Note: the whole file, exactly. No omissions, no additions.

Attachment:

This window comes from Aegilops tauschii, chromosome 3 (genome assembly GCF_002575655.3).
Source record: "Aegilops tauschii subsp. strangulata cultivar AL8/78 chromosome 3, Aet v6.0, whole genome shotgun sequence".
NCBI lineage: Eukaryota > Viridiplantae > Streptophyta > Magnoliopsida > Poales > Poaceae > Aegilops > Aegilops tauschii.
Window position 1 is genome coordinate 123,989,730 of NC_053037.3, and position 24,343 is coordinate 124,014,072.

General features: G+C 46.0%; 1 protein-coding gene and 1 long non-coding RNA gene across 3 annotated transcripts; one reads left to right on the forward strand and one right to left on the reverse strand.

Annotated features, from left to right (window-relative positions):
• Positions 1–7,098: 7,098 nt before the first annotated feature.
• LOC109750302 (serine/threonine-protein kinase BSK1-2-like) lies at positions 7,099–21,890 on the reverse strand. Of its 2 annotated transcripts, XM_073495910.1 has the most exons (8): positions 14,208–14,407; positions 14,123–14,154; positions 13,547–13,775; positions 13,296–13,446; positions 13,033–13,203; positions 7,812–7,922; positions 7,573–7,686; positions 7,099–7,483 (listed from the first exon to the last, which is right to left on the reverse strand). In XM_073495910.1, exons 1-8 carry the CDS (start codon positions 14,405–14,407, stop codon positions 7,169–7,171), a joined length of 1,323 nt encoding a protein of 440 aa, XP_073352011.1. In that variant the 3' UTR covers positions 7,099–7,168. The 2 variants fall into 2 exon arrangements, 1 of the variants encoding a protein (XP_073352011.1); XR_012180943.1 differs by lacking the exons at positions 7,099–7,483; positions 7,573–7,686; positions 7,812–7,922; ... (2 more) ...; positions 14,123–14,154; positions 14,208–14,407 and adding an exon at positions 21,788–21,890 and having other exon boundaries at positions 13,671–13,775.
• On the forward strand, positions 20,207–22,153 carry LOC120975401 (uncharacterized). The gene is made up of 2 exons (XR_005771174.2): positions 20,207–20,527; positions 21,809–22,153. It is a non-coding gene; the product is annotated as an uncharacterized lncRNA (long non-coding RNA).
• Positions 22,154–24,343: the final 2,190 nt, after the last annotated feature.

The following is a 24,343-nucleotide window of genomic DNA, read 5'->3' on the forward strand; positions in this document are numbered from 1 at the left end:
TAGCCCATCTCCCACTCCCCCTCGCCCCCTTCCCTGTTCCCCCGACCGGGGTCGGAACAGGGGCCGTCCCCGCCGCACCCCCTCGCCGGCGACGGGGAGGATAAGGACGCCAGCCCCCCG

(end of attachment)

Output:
This window comes from Aegilops tauschii, chromosome 3 (genome assembly GCF_002575655.3).
Source record: "Aegilops tauschii subsp. strangulata cultivar AL8/78 chromosome 3, Aet v6.0, whole genome shotgun sequence".
NCBI lineage: Eukaryota > Viridiplantae > Streptophyta > Magnoliopsida > Poales > Poaceae > Aegilops > Aegilops tauschii.
Window position 1 is genome coordinate 123,989,730 of NC_053037.3, and position 24,343 is coordinate 124,014,072.

General features: G+C 46.0%; 1 protein-coding gene and 1 long non-coding RNA gene across 3 annotated transcripts; one reads left to right on the forward strand and one right to left on the reverse strand.

Annotated features, from left to right (window-relative positions):
• Positions 1–7,098: 7,098 nt before the first annotated feature.
• LOC109750302 (serine/threonine-protein kinase BSK1-2-like) lies at positions 7,099–21,890 on the reverse strand. Of its 2 annotated transcripts, XM_073495910.1 has the most exons (8): positions 14,208–14,407; positions 14,123–14,154; positions 13,547–13,775; positions 13,296–13,446; positions 13,033–13,203; positions 7,812–7,922; positions 7,573–7,686; positions 7,099–7,483 (listed from the first exon to the last, which is right to left on the reverse strand). In XM_073495910.1, exons 1-8 carry the CDS (start codon positions 14,405–14,407, stop codon positions 7,169–7,171), a joined length of 1,323 nt encoding a protein of 440 aa, XP_073352011.1. In that variant the 3' UTR covers positions 7,099–7,168. The 2 variants fall into 2 exon arrangements, 1 of the variants encoding a protein (XP_073352011.1); XR_012180943.1 differs by lacking the exons at positions 7,099–7,483; positions 7,573–7,686; positions 7,812–7,922; ... (2 more) ...; positions 14,123–14,154; positions 14,208–14,407 and adding an exon at positions 21,788–21,890 and having other exon boundaries at positions 13,671–13,775.
• On the forward strand, positions 20,207–22,153 carry LOC120975401 (uncharacterized). The gene is made up of 2 exons (XR_005771174.2): positions 20,207–20,527; positions 21,809–22,153. It is a non-coding gene; the product is annotated as an uncharacterized lncRNA (long non-coding RNA).
• Positions 22,154–24,343: the final 2,190 nt, after the last annotated feature.

The following is a 24,343-nucleotide window of genomic DNA, read 5'->3' on the forward strand; positions in this document are numbered from 1 at the left end:
TAGCCCATCTCCCACTCCCCCTCGCCCCCTTCCCTGTTCCCCCGACCGGGGTCGGAACAGGGGCCGTCCCCGCCGCACCCCCTCGCCGGCGACGGGGAGGATAAGGACGCCAGCCCCCCG